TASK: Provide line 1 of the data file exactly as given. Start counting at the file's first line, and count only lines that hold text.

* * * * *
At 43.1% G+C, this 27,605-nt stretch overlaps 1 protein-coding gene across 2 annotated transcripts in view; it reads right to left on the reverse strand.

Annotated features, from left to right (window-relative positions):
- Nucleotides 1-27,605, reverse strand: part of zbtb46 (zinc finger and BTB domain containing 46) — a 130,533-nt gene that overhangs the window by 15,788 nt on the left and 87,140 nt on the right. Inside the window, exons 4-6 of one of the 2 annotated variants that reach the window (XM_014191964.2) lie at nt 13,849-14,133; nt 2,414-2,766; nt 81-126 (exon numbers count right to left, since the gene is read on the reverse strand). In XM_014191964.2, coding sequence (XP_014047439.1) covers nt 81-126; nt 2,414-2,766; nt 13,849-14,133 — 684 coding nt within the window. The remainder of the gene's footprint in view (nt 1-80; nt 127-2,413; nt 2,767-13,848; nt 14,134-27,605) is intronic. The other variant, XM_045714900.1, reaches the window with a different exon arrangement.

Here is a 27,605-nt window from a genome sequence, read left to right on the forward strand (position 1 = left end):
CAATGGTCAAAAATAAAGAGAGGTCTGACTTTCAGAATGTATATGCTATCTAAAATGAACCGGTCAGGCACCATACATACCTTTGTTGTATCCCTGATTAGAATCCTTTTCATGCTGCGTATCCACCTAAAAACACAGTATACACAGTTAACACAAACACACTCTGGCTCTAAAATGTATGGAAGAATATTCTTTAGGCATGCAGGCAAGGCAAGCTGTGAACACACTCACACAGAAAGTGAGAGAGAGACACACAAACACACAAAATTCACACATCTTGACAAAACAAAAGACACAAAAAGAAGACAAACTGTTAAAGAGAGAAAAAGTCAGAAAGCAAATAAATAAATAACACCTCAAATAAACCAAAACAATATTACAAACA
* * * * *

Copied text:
At 43.1% G+C, this 27,605-nt stretch overlaps 1 protein-coding gene across 2 annotated transcripts in view; it reads right to left on the reverse strand.